The Rain God, VAULT Festival

by guest critic Joanna Trainor

Charles Mallory Hatfield made it rain – and rain and rain and rain.

This is the little-known story* of a man who went from selling sewing machines to controlling the heavens, told through the eyes of a little boy in Manchester. Hatfield would travel to drought-ridden cities with his secret mixture of chemicals and, most of the time, the weather turned.

Continue reading

Advertisements

Harold and Maude, Charing Cross Theatre

Image result for harold & maude, charing cross theatre

by guest critic Maeve Campbell

Hal Asby’s 1971 film Harold and Maude is a masterpiece. Harold is nineteen and
obsessed with death. He meets Maude, a week off eighty, who lives her life to its fullest
and is constantly seeking new experiences. Opposites attract, and what plays out is one
of the most charming, unusual and sincere romances in celluloid history. Thom
Southerland’s Charing Cross Theatre revival is lovely but misses out on the sincerity
that helped garner the film’s cult classic status.

Continue reading

Ad Libido, VAULT Festival


by guest critic Amy Toledano

Part cabaret, part one woman show, part stand up, Ad Libido is the hilarious story of Fran Bushe and her journey to fixing sex. Completely honest, this show breaks the taboo around female sexuality and the way in which more often than not, it is swept under the rug and deemed unimportant.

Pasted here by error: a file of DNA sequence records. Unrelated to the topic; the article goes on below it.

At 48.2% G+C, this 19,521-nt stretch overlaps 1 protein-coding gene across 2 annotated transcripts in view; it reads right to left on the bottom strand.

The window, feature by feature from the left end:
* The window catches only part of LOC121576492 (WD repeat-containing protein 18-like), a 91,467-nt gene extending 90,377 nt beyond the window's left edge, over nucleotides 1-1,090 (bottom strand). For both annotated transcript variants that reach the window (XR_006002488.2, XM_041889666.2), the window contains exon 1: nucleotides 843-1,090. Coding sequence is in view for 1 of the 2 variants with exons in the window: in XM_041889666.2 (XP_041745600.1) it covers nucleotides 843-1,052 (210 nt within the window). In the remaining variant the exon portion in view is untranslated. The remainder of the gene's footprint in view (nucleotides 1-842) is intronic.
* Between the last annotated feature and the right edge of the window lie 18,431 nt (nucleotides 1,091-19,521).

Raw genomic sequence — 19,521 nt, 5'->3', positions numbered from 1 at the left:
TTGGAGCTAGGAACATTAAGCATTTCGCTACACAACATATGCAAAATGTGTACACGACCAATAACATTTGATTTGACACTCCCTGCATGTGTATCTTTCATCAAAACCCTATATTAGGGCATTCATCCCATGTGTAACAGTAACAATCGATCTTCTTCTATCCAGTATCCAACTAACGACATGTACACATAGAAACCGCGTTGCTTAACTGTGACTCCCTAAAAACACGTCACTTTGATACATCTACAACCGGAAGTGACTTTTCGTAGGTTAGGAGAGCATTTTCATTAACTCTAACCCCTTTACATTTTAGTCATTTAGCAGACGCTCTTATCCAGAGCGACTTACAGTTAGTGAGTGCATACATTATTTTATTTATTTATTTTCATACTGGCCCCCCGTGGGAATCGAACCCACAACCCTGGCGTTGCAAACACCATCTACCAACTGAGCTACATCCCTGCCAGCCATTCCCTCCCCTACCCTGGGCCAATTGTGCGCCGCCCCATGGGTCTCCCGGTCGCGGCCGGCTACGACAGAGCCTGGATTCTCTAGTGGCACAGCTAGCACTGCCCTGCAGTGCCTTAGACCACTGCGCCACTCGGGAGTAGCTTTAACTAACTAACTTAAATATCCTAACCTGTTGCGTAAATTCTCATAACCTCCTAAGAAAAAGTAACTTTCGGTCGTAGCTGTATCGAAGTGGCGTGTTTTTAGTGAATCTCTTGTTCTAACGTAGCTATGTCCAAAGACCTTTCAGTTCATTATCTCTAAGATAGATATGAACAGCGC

Continue reading

Foul Pages, Hope Theatre

Image result for foul pages, hope theatre

by Laura Kressly

1603. Queen Elizabeth is dead, and James I is in power. Sir Walter Raleigh is imprisoned in the Tower for conspiring against the new king. His lover Mary pines for him in her stately home in Wiltshire, so she and her handmaid plot to secure the king’s favour by putting on a new play just for him, by Shakespeare’s company of players.

Continue reading

The Very Important Child, VAULT Festival

by guest critic Amy Toledano

It feels a little strange writing a review of this wonderfully absurd piece because I don’t think any two people could have the same opinion of it. In my case, I fell in love with this movement-driven show. The nine stages of the ego is the centre point of the entire play but we never know what direction we are going to be taken in next.

Continue reading

Amy Conway’s Super Awesome World, VAULT Festival

Image result for Amy Conway’s Super Awesome World

by guest critic Amy Toledano

Amy Conway’s Super Awesome World is an interactive whirlwind full of games, quests and phone calls. When we meet Amy she tells us about the time her Dad bought her her first gaming console, a second-hand Nintendo Entertainment System, and how it changed her life.

Continue reading

I Have a Bad Feeling About This, VAULT Festival

by Laura Kressly

Alice and her husband moved house from a bustling city to sleepy Berkhamsted just 6 weeks ago. She can’t wait to make new friends and get stuck into all that village life offers, even though her new home is hardly trendy like Margate, and none of her friends are willing to visit. The only thing undermining her positivity is that faithful companion Anxiety has relocated with her and threatens to ruin everything.

Continue reading